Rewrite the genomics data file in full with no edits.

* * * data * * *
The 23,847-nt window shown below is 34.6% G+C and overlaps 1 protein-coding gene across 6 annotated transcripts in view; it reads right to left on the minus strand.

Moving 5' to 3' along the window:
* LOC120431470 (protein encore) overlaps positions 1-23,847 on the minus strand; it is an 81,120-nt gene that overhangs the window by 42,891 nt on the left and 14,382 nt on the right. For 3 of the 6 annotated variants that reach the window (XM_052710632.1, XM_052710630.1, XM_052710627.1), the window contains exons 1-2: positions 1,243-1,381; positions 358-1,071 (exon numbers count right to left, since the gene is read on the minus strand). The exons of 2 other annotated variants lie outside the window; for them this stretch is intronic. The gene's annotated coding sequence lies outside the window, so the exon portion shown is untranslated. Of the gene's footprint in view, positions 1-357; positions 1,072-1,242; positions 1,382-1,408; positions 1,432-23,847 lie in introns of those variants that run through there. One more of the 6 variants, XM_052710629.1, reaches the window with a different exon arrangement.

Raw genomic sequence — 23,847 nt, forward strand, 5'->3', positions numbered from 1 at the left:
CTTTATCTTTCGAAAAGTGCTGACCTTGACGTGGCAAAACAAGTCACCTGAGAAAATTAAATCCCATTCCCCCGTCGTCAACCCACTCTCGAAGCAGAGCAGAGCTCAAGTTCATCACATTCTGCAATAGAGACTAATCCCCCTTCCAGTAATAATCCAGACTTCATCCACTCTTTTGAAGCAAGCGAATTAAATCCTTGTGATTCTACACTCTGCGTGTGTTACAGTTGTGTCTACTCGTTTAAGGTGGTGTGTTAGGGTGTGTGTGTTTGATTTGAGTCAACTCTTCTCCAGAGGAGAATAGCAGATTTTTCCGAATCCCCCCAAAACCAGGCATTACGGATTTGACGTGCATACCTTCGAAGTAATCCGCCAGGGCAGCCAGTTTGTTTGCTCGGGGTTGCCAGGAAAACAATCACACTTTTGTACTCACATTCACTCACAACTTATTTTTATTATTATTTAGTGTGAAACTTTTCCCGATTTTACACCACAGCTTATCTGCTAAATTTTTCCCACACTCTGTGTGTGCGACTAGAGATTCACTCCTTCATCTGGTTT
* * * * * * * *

The 23,847-nt window shown below is 34.6% G+C and overlaps 1 protein-coding gene across 6 annotated transcripts in view; it reads right to left on the minus strand.

Moving 5' to 3' along the window:
* LOC120431470 (protein encore) overlaps positions 1-23,847 on the minus strand; it is an 81,120-nt gene that overhangs the window by 42,891 nt on the left and 14,382 nt on the right. For 3 of the 6 annotated variants that reach the window (XM_052710632.1, XM_052710630.1, XM_052710627.1), the window contains exons 1-2: positions 1,243-1,381; positions 358-1,071 (exon numbers count right to left, since the gene is read on the minus strand). The exons of 2 other annotated variants lie outside the window; for them this stretch is intronic. The gene's annotated coding sequence lies outside the window, so the exon portion shown is untranslated. Of the gene's footprint in view, positions 1-357; positions 1,072-1,242; positions 1,382-1,408; positions 1,432-23,847 lie in introns of those variants that run through there. One more of the 6 variants, XM_052710629.1, reaches the window with a different exon arrangement.

Raw genomic sequence — 23,847 nt, forward strand, 5'->3', positions numbered from 1 at the left:
CTTTATCTTTCGAAAAGTGCTGACCTTGACGTGGCAAAACAAGTCACCTGAGAAAATTAAATCCCATTCCCCCGTCGTCAACCCACTCTCGAAGCAGAGCAGAGCTCAAGTTCATCACATTCTGCAATAGAGACTAATCCCCCTTCCAGTAATAATCCAGACTTCATCCACTCTTTTGAAGCAAGCGAATTAAATCCTTGTGATTCTACACTCTGCGTGTGTTACAGTTGTGTCTACTCGTTTAAGGTGGTGTGTTAGGGTGTGTGTGTTTGATTTGAGTCAACTCTTCTCCAGAGGAGAATAGCAGATTTTTCCGAATCCCCCCAAAACCAGGCATTACGGATTTGACGTGCATACCTTCGAAGTAATCCGCCAGGGCAGCCAGTTTGTTTGCTCGGGGTTGCCAGGAAAACAATCACACTTTTGTACTCACATTCACTCACAACTTATTTTTATTATTATTTAGTGTGAAACTTTTCCCGATTTTACACCACAGCTTATCTGCTAAATTTTTCCCACACTCTGTGTGTGCGACTAGAGATTCACTCCTTCATCTGGTTT